Total human exposure and indoor air quality
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Total human exposure and indoor air quality an automated bibliography (BLIS) with summary abstracts by James Shackelford

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Published by U.S. Environmental Protection Agency, Office of Acid Deposition, Monitoring and Quality Assurance in Washington, DC .
Written in English


  • Air quality -- Measurement -- Abstracts.

Book details:

Edition Notes

Statementby James Shackelford, Wayne Ott, and Lance Wallace.
ContributionsOtt, Wayne., Wallace, Lance A., United States. Environmental Protection Agency. Office of Acid Deposition, Environmental Monitoring and Quality Assurance.
The Physical Object
Paginationiv, 389 p. ;
Number of Pages389
ID Numbers
Open LibraryOL17836351M

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EPA/// May TOTAL HUMAN EXPOSURE AND INDOOR AIR QUALITY An Automated Bibliography (BLIS) With Summary Abstracts by James Shackelford, Wayne Ott, and Lance Wallace of the Office of Acid Deposition, Environmental Monitoring, and Quality Assurance Office of Research and Development U.S. Environmental Protection Agency Washington, DC . Indoor Air Quality and Health. Among the factors that influence the estimation of human exposure to indoor air pollution, A total of 31 in-depth interviews were . Consumption of charcoal-grilled food increases their levels (,), as does high indoor air exposure. Total PAH-DNA adduct levels and BPDE-DNA adduct levels were significantly higher in smokers than among non-smokers. Altogether, PAH-DNA adducts can be used as a qualitative biomarker of exposure to combustion emissions, most reliably on a Cited by: @article{osti_, title = {Indoor air pollution}, author = {Wadden, R A and Scheff, P A}, abstractNote = {More than 80% of most individuals' time is spent indoors. With tighter insulation in buildings, pollution concentrations in internal spaces could rise to .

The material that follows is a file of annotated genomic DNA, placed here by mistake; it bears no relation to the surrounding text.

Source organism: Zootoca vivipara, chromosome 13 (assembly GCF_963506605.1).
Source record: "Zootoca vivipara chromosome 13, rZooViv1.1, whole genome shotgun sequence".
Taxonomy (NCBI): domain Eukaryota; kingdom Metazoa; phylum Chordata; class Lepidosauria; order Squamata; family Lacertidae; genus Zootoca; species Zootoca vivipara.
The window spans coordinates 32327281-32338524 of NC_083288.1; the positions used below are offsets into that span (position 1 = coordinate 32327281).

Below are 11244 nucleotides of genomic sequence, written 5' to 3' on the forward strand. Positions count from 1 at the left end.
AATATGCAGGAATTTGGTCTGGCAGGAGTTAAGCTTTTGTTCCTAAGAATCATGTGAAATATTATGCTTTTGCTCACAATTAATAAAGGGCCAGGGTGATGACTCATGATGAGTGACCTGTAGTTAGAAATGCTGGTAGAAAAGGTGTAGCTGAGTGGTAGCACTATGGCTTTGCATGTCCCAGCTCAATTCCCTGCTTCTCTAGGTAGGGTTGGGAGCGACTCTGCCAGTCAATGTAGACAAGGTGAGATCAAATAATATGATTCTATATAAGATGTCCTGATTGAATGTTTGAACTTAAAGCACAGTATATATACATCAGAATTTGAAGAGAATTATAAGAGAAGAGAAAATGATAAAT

Carbon dioxide (CO 2) testing is often performed during the early stages of an IAQ investigation because people exhale CO 2 and if there is not enough outdoor (“fresh”) air in a space, the indoor levels of CO 2 will increase. Elevated CO 2 concentrations in a building reflect insufficient exchange of "fresh" outdoor air for "spent" interior air, allowing the accumulation of human . trol of indoor air quality therefore creates a considerable health burden. Indoor air pollution – such as from dampness and mould, chemicals and other biological agents – is a major cause of morbidity and mortality worldwide. Federal Information Sources for Indoor Air Quality. Federal agencies with indoor air quality information may be contacted as follows: U. S. Environmental Protection Agency (U.S. EPA) INDOOR AIR QUALITY - Information Clearinghouse (IAQ INFO) P.O. Box Washington, DC () ; () (fax) or e-mail. Indoor air quality is influenced by concentrations of outdoor air pollutants, indoor sources of pollution, characteristics of the building and the habits of the residents. Indoor air pollution may arise from the use of open fires, unsafe fuels or combustion of.

Air Pollution and Health is the first fully comprehensive and current account of air pollution science and it impact on human health. It ranges in scope from meteorology, atmospheric chemistry, and particle physics to the causes and scope of allergic reactions and respiratory, cardiovascular, and related disorders. Get this from a library! An SAB report: Human exposure assessment: a guide to risk ranking, risk reduction, and research planning. [United States. Indoor Air Quality/Total . Human activities such as cleaning, cooking and bathing add moisture to indoor air, resulting in the air indoors containing more moisture than the air outdoors. The activities of a family of four typically add ten litres of water to the indoor air – per day (British Standard, ). Although inhalation is the major route of the total human exposure to naphthalene, dermal exposure is not to be neglected. Preuss et al. (9) assessed the total daily naphthalene intake from air, food and house dust (including soil) at , and μg/kg per day, respectively, for a kg adult.